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Sermons as Practical and Linguistic Performances: Insights from Theory and History

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Sermons lend themselves to ambiguous identification in the study of religions. On the one hand, they are easily recognisable practices, delivered on particular days of the week, or when special occasions or needs arise. They are usually given in clearly defined places at clearly defined times. They are given by designated or recognized individuals that vary according to the respective religious traditions. On the other hand, sermons are speech performances that may and often do vary from one occasion to the next. While prone to a certain formalism, sermon speech acts are open to variation from time to time, and from preacher to preacher. To extend the possibilities offered by sermons for reflection and analysis, I explore some of the theoretical insights suggested for sermons in ritual studies and from the history of sermons within religious traditions. There is no consensus within ritual studies, but there are some useful ideas and suggestions that cover and extend the practices and speech acts that constitute sermons. More significantly, I found the longue durée of the sermon in the Abrahamic traditions of Judaism, Christianity, and Islam to be more resourceful. The historical view of the sermon in comparable religious traditions brings forth enduring elements such as reading texts, employing rhetoric, producing effects (including affect), signifying and challenging authority, and marking time and space. More than the theoretical models for rituals from anthropology and religious studies, this historical perspective brings out the value of the practices and speech elements that constitute sermons.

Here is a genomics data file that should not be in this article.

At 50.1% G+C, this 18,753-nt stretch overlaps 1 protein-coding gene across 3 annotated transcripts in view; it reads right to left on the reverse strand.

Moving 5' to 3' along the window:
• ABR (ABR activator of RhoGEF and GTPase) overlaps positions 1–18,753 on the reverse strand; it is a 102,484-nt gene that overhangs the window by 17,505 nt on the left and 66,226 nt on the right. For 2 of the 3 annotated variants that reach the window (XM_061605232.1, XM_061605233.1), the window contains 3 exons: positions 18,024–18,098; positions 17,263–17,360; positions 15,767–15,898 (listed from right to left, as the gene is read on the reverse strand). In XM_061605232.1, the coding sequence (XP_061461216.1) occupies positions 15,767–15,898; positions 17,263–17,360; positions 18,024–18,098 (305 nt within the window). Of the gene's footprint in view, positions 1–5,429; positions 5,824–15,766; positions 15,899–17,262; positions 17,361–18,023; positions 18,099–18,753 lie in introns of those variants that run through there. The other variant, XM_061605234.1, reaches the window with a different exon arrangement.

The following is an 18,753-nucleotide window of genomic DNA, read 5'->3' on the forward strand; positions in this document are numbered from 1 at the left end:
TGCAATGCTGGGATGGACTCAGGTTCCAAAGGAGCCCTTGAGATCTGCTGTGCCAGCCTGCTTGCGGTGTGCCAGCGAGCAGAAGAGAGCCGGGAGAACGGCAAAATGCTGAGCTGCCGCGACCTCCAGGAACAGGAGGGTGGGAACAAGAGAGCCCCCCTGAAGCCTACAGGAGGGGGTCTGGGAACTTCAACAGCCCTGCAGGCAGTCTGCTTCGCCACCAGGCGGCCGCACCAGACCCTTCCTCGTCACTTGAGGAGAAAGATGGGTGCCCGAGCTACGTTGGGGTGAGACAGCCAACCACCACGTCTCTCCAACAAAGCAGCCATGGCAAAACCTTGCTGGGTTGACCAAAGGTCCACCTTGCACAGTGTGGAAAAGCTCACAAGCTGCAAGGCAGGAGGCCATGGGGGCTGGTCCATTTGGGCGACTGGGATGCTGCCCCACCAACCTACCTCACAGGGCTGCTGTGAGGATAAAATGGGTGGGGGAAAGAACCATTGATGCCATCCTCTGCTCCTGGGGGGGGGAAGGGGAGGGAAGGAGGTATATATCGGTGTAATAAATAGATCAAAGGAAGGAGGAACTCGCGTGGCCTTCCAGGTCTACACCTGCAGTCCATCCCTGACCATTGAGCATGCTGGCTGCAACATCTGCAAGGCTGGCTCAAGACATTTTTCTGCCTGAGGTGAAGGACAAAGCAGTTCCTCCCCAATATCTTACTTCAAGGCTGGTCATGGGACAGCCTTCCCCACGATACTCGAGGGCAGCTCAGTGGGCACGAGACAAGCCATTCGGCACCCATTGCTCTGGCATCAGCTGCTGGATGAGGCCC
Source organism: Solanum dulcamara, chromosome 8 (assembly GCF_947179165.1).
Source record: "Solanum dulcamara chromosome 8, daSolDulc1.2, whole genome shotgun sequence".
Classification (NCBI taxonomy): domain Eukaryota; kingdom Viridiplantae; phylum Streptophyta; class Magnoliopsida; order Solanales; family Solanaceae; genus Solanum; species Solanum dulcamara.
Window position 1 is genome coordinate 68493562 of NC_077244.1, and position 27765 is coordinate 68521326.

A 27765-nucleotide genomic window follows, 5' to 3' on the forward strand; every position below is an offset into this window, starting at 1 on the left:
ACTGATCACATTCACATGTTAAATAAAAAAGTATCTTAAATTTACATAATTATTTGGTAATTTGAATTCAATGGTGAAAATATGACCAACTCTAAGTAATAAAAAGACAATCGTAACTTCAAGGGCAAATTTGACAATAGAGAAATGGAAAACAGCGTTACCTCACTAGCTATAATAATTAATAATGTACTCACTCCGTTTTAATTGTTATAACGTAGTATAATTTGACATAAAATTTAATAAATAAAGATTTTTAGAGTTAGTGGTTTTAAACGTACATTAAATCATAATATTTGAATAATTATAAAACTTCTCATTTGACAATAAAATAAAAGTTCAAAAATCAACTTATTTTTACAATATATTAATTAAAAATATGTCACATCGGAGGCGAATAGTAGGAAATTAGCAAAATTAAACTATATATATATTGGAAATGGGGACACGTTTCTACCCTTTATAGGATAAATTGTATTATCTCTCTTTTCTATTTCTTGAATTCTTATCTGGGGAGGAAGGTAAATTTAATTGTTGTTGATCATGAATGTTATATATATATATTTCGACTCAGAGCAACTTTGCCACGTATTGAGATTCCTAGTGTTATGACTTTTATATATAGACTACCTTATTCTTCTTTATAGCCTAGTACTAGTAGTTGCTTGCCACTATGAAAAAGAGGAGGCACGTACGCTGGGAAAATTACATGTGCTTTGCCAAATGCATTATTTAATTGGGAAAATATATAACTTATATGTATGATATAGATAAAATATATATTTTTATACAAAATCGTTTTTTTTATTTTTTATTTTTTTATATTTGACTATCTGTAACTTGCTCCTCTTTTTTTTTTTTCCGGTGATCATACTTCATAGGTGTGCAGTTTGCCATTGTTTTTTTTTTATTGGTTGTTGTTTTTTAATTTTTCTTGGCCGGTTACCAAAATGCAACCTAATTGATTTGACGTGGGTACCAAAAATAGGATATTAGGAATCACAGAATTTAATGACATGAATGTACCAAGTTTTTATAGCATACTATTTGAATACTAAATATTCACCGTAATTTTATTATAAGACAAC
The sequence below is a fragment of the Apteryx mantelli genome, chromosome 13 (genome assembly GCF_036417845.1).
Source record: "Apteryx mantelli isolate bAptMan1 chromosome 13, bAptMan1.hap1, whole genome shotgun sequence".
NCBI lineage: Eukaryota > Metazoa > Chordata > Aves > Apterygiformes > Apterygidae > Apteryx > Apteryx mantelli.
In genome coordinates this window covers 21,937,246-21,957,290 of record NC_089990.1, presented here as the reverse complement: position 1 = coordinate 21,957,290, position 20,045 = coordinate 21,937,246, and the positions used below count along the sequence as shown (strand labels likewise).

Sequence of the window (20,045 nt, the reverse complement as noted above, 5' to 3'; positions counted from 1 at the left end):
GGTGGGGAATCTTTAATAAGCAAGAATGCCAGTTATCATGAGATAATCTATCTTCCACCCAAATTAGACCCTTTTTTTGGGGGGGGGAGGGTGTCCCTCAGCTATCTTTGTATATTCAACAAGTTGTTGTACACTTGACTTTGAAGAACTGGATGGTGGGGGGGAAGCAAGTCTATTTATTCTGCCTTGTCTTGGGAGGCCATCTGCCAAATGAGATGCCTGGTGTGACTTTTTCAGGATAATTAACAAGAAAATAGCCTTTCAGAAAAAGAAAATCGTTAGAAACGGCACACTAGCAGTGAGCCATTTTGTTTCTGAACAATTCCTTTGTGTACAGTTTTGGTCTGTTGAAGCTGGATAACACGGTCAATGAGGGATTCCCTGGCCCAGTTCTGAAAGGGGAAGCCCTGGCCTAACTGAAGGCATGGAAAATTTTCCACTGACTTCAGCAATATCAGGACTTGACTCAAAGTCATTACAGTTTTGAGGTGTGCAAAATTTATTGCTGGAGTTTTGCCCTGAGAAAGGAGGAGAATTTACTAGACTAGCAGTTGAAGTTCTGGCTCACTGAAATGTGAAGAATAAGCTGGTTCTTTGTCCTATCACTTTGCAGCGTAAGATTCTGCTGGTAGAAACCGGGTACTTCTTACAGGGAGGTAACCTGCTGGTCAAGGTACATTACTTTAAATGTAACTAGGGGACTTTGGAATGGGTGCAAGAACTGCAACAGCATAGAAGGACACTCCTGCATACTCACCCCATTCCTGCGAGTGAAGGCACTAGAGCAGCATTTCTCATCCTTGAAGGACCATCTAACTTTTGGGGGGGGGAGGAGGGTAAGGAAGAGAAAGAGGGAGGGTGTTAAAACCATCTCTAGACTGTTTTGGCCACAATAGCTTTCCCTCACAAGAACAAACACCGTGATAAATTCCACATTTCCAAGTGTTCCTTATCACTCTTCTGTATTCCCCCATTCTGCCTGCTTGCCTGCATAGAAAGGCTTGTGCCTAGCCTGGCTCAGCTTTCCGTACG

Affiliations: 1: Department of Religious Studies, University of Cape TownSouth Africa


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